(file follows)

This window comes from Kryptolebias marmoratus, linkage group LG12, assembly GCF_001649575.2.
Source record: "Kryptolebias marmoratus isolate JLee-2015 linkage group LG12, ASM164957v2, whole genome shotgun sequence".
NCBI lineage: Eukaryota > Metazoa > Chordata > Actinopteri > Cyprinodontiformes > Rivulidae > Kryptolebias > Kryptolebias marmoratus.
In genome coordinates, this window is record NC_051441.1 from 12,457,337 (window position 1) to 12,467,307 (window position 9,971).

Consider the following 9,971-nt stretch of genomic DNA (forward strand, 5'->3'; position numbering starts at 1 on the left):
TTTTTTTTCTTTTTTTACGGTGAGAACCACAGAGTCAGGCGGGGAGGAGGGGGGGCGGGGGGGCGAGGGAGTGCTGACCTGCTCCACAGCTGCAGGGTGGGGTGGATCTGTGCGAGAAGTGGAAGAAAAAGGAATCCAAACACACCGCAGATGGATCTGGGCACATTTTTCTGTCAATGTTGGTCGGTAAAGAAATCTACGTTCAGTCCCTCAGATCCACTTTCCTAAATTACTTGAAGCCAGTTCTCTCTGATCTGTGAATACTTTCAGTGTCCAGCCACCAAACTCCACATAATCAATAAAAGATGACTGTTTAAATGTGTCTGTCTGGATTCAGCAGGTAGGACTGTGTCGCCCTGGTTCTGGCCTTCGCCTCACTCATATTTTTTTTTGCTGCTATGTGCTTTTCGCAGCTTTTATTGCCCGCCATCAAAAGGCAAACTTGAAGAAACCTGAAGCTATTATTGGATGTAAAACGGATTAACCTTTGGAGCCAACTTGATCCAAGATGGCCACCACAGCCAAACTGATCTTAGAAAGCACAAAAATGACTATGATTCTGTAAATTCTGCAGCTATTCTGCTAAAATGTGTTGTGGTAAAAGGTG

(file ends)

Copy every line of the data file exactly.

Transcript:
This window comes from Kryptolebias marmoratus, linkage group LG12, assembly GCF_001649575.2.
Source record: "Kryptolebias marmoratus isolate JLee-2015 linkage group LG12, ASM164957v2, whole genome shotgun sequence".
NCBI lineage: Eukaryota > Metazoa > Chordata > Actinopteri > Cyprinodontiformes > Rivulidae > Kryptolebias > Kryptolebias marmoratus.
In genome coordinates, this window is record NC_051441.1 from 12,457,337 (window position 1) to 12,467,307 (window position 9,971).

Consider the following 9,971-nt stretch of genomic DNA (forward strand, 5'->3'; position numbering starts at 1 on the left):
TTTTTTTTCTTTTTTTACGGTGAGAACCACAGAGTCAGGCGGGGAGGAGGGGGGGCGGGGGGGCGAGGGAGTGCTGACCTGCTCCACAGCTGCAGGGTGGGGTGGATCTGTGCGAGAAGTGGAAGAAAAAGGAATCCAAACACACCGCAGATGGATCTGGGCACATTTTTCTGTCAATGTTGGTCGGTAAAGAAATCTACGTTCAGTCCCTCAGATCCACTTTCCTAAATTACTTGAAGCCAGTTCTCTCTGATCTGTGAATACTTTCAGTGTCCAGCCACCAAACTCCACATAATCAATAAAAGATGACTGTTTAAATGTGTCTGTCTGGATTCAGCAGGTAGGACTGTGTCGCCCTGGTTCTGGCCTTCGCCTCACTCATATTTTTTTTTGCTGCTATGTGCTTTTCGCAGCTTTTATTGCCCGCCATCAAAAGGCAAACTTGAAGAAACCTGAAGCTATTATTGGATGTAAAACGGATTAACCTTTGGAGCCAACTTGATCCAAGATGGCCACCACAGCCAAACTGATCTTAGAAAGCACAAAAATGACTATGATTCTGTAAATTCTGCAGCTATTCTGCTAAAATGTGTTGTGGTAAAAGGTG